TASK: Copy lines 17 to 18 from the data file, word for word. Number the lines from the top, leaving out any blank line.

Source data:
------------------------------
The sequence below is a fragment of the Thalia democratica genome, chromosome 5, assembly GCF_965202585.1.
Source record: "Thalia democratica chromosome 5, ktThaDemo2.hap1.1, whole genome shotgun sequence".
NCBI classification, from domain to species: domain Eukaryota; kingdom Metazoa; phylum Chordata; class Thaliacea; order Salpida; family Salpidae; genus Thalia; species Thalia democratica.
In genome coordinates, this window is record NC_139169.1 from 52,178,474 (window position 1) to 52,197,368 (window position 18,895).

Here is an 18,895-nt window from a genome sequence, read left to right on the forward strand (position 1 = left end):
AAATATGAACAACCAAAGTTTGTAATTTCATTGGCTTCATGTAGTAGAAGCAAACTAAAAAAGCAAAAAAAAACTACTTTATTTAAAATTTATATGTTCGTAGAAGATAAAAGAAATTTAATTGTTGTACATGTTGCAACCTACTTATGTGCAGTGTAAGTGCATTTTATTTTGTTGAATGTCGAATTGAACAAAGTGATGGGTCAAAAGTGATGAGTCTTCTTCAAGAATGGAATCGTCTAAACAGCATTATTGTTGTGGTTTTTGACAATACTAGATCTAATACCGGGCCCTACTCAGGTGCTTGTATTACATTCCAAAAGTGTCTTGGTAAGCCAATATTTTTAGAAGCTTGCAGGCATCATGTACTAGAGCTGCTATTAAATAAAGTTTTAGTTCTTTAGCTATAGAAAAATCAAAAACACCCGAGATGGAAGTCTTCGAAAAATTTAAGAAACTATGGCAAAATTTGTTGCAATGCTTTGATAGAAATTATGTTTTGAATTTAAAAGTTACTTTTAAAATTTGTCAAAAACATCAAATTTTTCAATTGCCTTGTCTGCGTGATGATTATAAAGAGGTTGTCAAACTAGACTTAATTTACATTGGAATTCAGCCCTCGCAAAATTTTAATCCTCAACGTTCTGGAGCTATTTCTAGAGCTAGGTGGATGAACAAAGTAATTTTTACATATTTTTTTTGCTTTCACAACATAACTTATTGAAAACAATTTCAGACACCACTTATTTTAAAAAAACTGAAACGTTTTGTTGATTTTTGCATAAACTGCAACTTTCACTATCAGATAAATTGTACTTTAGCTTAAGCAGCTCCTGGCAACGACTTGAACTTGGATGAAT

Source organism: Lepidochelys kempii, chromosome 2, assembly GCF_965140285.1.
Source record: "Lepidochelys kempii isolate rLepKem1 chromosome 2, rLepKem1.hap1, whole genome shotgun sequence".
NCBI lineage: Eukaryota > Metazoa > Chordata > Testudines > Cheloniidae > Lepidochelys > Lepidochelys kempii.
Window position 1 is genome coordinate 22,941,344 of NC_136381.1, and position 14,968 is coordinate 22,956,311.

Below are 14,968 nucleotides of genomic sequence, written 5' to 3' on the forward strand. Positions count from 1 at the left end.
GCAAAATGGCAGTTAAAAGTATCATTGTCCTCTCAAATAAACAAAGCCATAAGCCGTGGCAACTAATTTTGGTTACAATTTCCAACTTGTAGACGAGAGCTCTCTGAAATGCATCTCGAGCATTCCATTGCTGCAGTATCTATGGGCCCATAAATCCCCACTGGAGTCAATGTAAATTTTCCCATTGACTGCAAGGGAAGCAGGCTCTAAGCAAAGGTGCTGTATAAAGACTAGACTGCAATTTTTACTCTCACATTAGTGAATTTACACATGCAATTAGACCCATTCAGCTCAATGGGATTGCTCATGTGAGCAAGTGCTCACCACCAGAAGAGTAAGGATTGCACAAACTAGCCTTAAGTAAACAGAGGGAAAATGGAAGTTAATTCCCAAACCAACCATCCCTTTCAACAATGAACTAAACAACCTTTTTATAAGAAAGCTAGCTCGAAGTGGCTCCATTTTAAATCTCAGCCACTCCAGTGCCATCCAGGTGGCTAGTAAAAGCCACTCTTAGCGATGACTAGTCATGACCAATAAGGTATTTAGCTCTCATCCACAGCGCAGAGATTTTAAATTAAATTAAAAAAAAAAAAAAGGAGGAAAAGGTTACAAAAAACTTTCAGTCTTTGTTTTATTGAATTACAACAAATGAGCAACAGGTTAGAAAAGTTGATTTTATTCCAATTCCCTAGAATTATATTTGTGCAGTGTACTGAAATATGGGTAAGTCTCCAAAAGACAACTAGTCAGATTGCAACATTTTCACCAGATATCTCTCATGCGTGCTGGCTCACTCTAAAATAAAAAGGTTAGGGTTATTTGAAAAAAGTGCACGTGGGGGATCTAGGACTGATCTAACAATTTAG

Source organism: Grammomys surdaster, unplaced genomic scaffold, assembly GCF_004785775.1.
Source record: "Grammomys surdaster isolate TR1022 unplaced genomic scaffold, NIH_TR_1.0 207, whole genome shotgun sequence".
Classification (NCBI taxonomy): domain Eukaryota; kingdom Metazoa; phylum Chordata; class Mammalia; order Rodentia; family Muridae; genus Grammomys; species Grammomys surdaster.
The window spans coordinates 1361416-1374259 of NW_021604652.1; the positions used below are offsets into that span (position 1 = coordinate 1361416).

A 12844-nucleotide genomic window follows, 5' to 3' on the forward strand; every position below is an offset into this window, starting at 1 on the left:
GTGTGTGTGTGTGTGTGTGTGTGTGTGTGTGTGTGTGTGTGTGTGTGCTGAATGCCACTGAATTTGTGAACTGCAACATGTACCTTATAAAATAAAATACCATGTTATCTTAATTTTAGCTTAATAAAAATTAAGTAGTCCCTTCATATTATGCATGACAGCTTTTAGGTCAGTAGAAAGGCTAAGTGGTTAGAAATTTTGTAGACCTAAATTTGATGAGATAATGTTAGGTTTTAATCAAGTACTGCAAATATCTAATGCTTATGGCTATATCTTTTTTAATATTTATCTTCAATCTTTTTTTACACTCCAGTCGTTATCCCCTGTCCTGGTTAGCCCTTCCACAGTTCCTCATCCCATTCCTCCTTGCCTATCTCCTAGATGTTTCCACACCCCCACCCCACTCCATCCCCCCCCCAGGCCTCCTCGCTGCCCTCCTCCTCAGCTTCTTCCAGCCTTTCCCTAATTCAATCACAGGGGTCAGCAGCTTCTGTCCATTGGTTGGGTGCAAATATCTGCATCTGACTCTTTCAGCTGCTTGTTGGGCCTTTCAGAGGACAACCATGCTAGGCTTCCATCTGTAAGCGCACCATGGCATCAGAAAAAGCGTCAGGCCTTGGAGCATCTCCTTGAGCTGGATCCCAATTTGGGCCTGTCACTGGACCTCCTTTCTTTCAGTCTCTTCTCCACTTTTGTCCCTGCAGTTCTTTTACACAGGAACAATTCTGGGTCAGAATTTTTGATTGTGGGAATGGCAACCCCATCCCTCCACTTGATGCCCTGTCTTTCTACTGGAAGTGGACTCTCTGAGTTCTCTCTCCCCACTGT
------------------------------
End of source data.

A 12844-nucleotide genomic window follows, 5' to 3' on the forward strand; every position below is an offset into this window, starting at 1 on the left:
GTGTGTGTGTGTGTGTGTGTGTGTGTGTGTGTGTGTGTGTGTGTGTGCTGAATGCCACTGAATTTGTGAACTGCAACATGTACCTTATAAAATAAAATACCATGTTATCTTAATTTTAGCTTAATAAAAATTAAGTAGTCCCTTCATATTATGCATGACAGCTTTTAGGTCAGTAGAAAGGCTAAGTGGTTAGAAATTTTGTAGACCTAAATTTGATGAGATAATGTTAGGTTTTAATCAAGTACTGCAAATATCTAATGCTTATGGCTATATCTTTTTTAATATTTATCTTCAATCTTTTTTTACACTCCAGTCGTTATCCCCTGTCCTGGTTAGCCCTTCCACAGTTCCTCATCCCATTCCTCCTTGCCTATCTCCTAGATGTTTCCACACCCCCACCCCACTCCATCCCCCCCCCAGGCCTCCTCGCTGCCCTCCTCCTCAGCTTCTTCCAGCCTTTCCCTAATTCAATCACAGGGGTCAGCAGCTTCTGTCCATTGGTTGGGTGCAAATATCTGCATCTGACTCTTTCAGCTGCTTGTTGGGCCTTTCAGAGGACAACCATGCTAGGCTTCCATCTGTAAGCGCACCATGGCATCAGAAAAAGCGTCAGGCCTTGGAGCATCTCCTTGAGCTGGATCCCAATTTGGGCCTGTCACTGGACCTCCTTTCTTTCAGTCTCTTCTCCACTTTTGTCCCTGCAGTTCTTTTACACAGGAACAATTCTGGGTCAGAATTTTTGATTGTGGGAATGGCAACCCCATCCCTCCACTTGATGCCCTGTCTTTCTACTGGAAGTGGACTCTCTGAGTTCTCTCTCCCCACTGT